While more than 20,000 advisors use Riskalyze for the Risk Number and absolute alignment with clients and portfolios, home offices still struggle with proving this to regulators.  And how do you account for the advisors who (God forbid) DON’T use Riskalyze? Imagine if home offices had a way to see the client assessed risk, current portfolio risk, and accounts/households out of alignment in one simple view?

Compliance Cloud Icon in Circle

That’s Where Compliance Cloud Comes In

This intuitive technology empowers large wealth management institutions to sift through their data, spot issues before they become problems, and uphold their compliance obligations. We start by taking in a data feed from the home office custodian or data aggregator. From there, we apply the Risk Number to each position within the client or household portfolio to assess an overall score that can be tied back to the original client-assessed risk. The data is outlined in an easy-to-view format with search and case management capabilities. Compliance Cloud can help find accounts with inappropriate investments for their investment objective; with concentrated positions; with high-risk positions; with excessive cash; with periods of inactivity, and more. Searches can be sliced by client, advisor, balance, risk level and more.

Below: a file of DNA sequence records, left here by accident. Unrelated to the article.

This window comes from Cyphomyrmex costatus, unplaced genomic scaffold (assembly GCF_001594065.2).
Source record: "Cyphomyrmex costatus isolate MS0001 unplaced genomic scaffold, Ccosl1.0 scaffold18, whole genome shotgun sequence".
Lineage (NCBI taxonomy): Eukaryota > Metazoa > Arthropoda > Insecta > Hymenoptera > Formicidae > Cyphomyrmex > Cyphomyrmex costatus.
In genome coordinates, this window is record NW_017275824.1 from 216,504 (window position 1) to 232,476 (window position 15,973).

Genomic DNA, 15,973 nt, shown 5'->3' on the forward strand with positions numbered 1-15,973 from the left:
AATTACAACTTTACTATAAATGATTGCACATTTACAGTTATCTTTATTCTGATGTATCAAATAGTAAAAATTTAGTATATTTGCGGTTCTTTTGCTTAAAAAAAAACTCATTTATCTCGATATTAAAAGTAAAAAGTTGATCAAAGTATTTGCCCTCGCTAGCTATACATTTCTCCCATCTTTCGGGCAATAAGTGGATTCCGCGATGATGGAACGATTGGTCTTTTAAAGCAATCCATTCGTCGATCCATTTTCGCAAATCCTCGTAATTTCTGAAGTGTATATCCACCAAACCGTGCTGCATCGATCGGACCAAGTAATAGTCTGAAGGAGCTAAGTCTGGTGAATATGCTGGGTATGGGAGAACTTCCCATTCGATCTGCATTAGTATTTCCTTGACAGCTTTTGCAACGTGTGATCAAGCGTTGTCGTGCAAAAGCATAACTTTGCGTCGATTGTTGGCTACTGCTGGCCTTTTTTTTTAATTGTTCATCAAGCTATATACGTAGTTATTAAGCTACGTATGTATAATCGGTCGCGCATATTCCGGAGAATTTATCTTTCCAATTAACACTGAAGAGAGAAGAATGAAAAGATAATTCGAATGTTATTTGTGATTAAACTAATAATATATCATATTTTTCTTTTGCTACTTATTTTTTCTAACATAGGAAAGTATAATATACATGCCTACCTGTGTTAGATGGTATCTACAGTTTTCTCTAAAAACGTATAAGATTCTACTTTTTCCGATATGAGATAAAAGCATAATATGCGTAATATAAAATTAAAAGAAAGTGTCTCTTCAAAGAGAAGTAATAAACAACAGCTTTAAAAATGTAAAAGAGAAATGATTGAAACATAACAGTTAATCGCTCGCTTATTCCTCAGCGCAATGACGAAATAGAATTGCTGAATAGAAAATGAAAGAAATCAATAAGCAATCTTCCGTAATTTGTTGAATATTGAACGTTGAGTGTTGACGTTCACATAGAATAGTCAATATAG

I recently met with a broker dealer with fewer than 250 advisors with a rapidly growing RIA.  Their advisors use both custodial trading tools and Envestnet for rebalancing. They recently went through an SEC audit where they were reprimanded for their risk management of advisor models in the Advisor as Portfolio Manager (APM) program. As a result, the firm needed a systematized way to 1) ensure advisor models matched the appropriate risk level based on the model name presented to clients, and 2) Ensure client accounts are ultimately aligned with their investment objectives and risk tolerance.

In order to meet the SEC’s requirement to better supervise their advisors, the firm is going to require their APM advisors to use Riskalyze with their clients. The home office will have a license to be able to review all of their advisors’ models to ensure their nomenclature matches the Risk Number and, of course, they’re implementing Compliance Cloud across their book to automate the ongoing monitoring of those accounts to ensure risk alignment.

These days, it’s not enough to simply know your advisors are acting in the best interests of their clients. You have to prove it quantitatively. You have to use data to stay ahead of the game. And that’s what I’m proud to help wealth management enterprises do every day.

Ready to join the movement? We’d be happy to give you a personal tour of our game-changing compliance platform.